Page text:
Second example, AIHRC again, some years later but still before the terrorist attack on a Kabul supermarket, and now about the post-2001 Taleban, ‘Insurgent Abuses against Afghan Civilians’ (December 2008):

‘Both anti government elements (AGEs) [i.e., Taliban] and other parties involved in the conflict are responsible for violence that affects the civilian population. This report documents how, in their attempts to weaken the Afghan Government, the Taliban and other AGEs are systematically terrorizing the civilian population with “night letters,” kidnappings, executions (often by beheading) and other crimes.‘

Third, and even earlier than both reports mentioned above, another not insignificant Afghan organization of human rights defenders, with another angle, ‘Speaking Out: Afghan Opinions on Rights and Responsibilities’ by the The Human Rights Research and Advocacy Consortium (November 2003):

‘The right to education, particularly for girls, was severely restricted under the Taliban, so perhaps it was not surprising that 94% of respondents said it was easier for their children to go to school today.’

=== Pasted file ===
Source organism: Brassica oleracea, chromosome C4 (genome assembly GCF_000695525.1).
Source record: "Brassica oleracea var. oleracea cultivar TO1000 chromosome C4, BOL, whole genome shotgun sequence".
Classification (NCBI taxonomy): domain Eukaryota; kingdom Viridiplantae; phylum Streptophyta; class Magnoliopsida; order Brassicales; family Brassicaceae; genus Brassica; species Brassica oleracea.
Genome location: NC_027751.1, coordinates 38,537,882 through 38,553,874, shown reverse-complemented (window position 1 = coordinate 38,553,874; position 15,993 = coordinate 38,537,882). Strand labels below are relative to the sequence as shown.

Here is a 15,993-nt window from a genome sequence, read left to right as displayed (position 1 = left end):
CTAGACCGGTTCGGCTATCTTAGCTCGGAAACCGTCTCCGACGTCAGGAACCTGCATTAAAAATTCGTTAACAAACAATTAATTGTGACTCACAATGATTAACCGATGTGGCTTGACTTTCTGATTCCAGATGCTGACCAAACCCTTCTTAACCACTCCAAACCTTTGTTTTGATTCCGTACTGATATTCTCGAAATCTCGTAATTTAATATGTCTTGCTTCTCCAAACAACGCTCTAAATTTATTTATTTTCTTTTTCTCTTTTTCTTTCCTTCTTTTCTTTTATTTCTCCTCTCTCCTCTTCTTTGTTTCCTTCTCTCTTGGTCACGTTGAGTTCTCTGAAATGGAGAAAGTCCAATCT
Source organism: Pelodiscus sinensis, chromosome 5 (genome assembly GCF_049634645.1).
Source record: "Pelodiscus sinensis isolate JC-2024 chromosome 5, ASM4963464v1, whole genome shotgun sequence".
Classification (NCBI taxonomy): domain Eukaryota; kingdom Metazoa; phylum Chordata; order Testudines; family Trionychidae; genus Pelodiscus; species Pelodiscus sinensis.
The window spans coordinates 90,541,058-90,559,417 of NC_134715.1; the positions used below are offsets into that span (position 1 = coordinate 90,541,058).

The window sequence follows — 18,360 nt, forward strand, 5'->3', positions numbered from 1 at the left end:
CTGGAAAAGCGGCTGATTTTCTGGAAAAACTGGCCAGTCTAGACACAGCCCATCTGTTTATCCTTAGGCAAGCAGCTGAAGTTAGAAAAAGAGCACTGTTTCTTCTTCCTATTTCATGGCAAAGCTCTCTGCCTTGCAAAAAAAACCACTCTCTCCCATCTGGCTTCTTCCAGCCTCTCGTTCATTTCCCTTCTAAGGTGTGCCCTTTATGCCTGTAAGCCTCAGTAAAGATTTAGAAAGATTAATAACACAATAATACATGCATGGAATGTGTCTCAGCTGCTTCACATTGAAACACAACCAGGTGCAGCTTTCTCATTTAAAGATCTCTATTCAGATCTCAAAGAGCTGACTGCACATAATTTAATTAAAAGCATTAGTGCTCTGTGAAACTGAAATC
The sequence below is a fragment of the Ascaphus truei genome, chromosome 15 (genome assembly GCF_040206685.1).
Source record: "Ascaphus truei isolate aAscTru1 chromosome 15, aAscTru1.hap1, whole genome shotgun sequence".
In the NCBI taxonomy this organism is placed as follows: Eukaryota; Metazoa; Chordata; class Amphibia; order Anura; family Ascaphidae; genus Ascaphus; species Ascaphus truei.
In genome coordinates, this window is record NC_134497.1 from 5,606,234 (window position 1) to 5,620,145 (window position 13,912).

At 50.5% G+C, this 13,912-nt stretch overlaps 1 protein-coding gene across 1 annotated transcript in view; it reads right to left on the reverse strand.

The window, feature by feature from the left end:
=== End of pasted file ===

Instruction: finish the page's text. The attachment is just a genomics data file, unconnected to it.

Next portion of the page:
Fourth, just in case Mr Hitchens is also referring to non-Afghan human rights activists, here a quote from a report of Human Rights Watch, ‘The Human Cost: The Consequences of Insurgent Attacks in Afghanistan‘ (April 2007):

‘Since early 2006, Taliban, Hezb-e Islami, and other armed groups in Afghanistan have carried out an increasing number of armed attacks that either target civilians or are launched without regard for the impact on civilian life. While going about ordinary activities—walking down the street or riding in a bus—many Afghan civilians have faced sudden and terrifying violence: shootings, ambushes, bombings, or other violent attacks.

These insurgent attacks have caused terrible and profound harm to the Afghan civilian population. Attacks have killed and maimed mothers, fathers, husbands, wives, parents, and children, leaving behind widows, widowers, and orphans. Many civilians have been specifically targeted by the insurgents, including aid workers, doctors, day laborers, mechanics, students, clerics, and civilian government employees such as teachers and engineers. Attacks have also left lasting physical and psychological scars on victims and eyewitnesses, and caused tremendous pain and suffering to surviving family members.’

Fifth, and finally, the following from Watchlist’s report ‘Setting the Right Priorities: Protecting Children Affected by Armed Conflict in Afghanistan‘ (June 2010):

‘Children have also been targeted by these armed groups [this refers to the Taleban] and executed on allegations of spying for government or international military forces, according to UN sources. There are also reports of armed groups deliberately using children as human shields.’

I know, Hitchens also criticises that the Taleban are not called the main perpetrators of such acts, as you see in his somewhat ironic conclusion: